Militants detonated two bombs in a busy market and attacked two police checkpoints in northern Pakistan on Thursday, killing at least 14 people, wounding scores more and testing the resolve of the government as it takes on the Taliban in the Swat Valley.
The attacks in Peshawar and Dera Ismail Khan happened within two hours of each other and a day after an assault on security forces in the eastern city of Lahore killed around 30 people. That strike was claimed by the Pakistani Taliban, which warned of further attacks unless the government called off the Swat offensive.
"Our targets are security forces, who are killing innocent people in Swat and other adjoining areas," said Hakimullah Mehsud, a deputy to Pakistani Taliban chief Baitullah Mehsud. "We regret that some innocent people were also killed in the Lahore attack, we did not want that."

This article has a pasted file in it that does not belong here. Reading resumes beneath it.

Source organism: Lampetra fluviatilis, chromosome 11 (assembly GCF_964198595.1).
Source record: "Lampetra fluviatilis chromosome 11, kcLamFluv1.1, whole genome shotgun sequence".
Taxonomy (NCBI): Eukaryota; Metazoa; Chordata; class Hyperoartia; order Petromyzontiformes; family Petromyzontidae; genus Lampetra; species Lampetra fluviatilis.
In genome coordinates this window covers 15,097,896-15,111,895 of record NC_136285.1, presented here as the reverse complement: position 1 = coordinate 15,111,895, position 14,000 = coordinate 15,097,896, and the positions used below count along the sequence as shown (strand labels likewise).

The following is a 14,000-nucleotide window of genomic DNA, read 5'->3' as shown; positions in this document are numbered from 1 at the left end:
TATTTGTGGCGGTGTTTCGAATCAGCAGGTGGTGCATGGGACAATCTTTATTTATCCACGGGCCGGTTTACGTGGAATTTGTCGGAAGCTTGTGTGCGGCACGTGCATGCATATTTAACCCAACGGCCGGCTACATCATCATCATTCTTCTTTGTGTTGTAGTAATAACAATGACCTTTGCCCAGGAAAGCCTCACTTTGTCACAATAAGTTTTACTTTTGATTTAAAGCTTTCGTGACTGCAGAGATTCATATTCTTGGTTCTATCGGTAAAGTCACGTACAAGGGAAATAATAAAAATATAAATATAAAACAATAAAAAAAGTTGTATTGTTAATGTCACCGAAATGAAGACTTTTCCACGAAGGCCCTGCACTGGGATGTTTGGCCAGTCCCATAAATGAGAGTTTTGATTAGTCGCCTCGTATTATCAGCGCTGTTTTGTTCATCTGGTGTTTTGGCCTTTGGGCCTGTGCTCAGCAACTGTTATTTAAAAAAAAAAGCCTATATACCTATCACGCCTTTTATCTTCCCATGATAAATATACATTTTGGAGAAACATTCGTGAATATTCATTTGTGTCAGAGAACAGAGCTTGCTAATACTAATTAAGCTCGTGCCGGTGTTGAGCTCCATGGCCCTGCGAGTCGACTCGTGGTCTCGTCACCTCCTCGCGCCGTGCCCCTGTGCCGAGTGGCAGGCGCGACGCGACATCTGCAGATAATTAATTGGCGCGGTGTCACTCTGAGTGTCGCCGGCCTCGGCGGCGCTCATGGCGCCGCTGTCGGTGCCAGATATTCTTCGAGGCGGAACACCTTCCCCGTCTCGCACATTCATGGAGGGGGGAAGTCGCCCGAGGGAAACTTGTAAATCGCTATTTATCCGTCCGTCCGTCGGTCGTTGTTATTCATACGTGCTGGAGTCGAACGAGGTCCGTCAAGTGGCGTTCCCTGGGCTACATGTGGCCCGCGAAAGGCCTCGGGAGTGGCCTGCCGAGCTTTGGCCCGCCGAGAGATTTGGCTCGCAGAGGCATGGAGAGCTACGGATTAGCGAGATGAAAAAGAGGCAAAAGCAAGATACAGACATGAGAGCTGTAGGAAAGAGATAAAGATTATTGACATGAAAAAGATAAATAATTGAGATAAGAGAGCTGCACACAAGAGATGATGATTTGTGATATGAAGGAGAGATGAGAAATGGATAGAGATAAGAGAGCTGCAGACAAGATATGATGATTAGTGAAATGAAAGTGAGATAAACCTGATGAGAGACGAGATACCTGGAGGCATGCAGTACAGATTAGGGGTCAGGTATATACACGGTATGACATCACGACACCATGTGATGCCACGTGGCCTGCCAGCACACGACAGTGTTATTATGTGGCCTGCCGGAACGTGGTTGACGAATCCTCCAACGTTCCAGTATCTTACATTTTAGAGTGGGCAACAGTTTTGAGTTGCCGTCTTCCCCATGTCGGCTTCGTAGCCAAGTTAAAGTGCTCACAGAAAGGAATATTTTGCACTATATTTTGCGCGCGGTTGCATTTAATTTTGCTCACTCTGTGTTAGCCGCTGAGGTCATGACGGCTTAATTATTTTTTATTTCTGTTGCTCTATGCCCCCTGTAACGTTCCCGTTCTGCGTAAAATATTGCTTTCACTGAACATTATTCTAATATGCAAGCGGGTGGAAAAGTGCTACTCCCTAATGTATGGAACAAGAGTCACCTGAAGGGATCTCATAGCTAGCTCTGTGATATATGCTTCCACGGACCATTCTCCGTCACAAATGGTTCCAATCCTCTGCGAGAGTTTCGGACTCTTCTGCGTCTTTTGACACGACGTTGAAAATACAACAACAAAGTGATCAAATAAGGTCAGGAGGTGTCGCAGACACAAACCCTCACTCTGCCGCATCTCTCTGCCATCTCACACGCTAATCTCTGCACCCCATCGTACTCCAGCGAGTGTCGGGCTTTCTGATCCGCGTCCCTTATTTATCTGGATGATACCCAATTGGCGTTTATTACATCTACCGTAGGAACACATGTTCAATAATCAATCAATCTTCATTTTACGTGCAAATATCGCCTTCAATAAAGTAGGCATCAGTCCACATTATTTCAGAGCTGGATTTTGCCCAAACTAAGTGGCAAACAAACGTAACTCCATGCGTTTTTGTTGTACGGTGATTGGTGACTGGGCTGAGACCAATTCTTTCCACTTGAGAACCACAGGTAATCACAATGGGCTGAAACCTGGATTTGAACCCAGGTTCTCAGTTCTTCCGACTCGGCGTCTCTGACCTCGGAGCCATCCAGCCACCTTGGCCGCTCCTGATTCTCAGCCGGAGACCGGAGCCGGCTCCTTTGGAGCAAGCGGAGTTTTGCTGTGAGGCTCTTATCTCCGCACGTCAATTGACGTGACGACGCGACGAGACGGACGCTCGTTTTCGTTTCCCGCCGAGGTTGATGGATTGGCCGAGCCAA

Two bombs in Peshawar were mounted on motorcycles and exploded within seconds of each other, tearing off walls and shattering windows of a row of small shops at a popular market, police and witnesses said.
"It was a sudden blast and then there was fire all around, a cloud of smoke filled the sky," said Khair Uddin, a shopkeeper whose hands and chest were left bloodied by shrapnel from the blast.
Officer Zarman Shah Khan said six people were killed; a doctor at a local hospital said 80 people were wounded.
Commando units rushed to the scene and engaged in a gunfight with suspected militants who holed up in a building near the market, local police chief Malik Naveed said. Two gunmen were shot dead and at least one other was arrested.
Less than half an hour later, a suspected suicide bomber blew up a police checkpoint on the outskirts of the city, killing four police and the attacker, said police officer Yaseen Khan.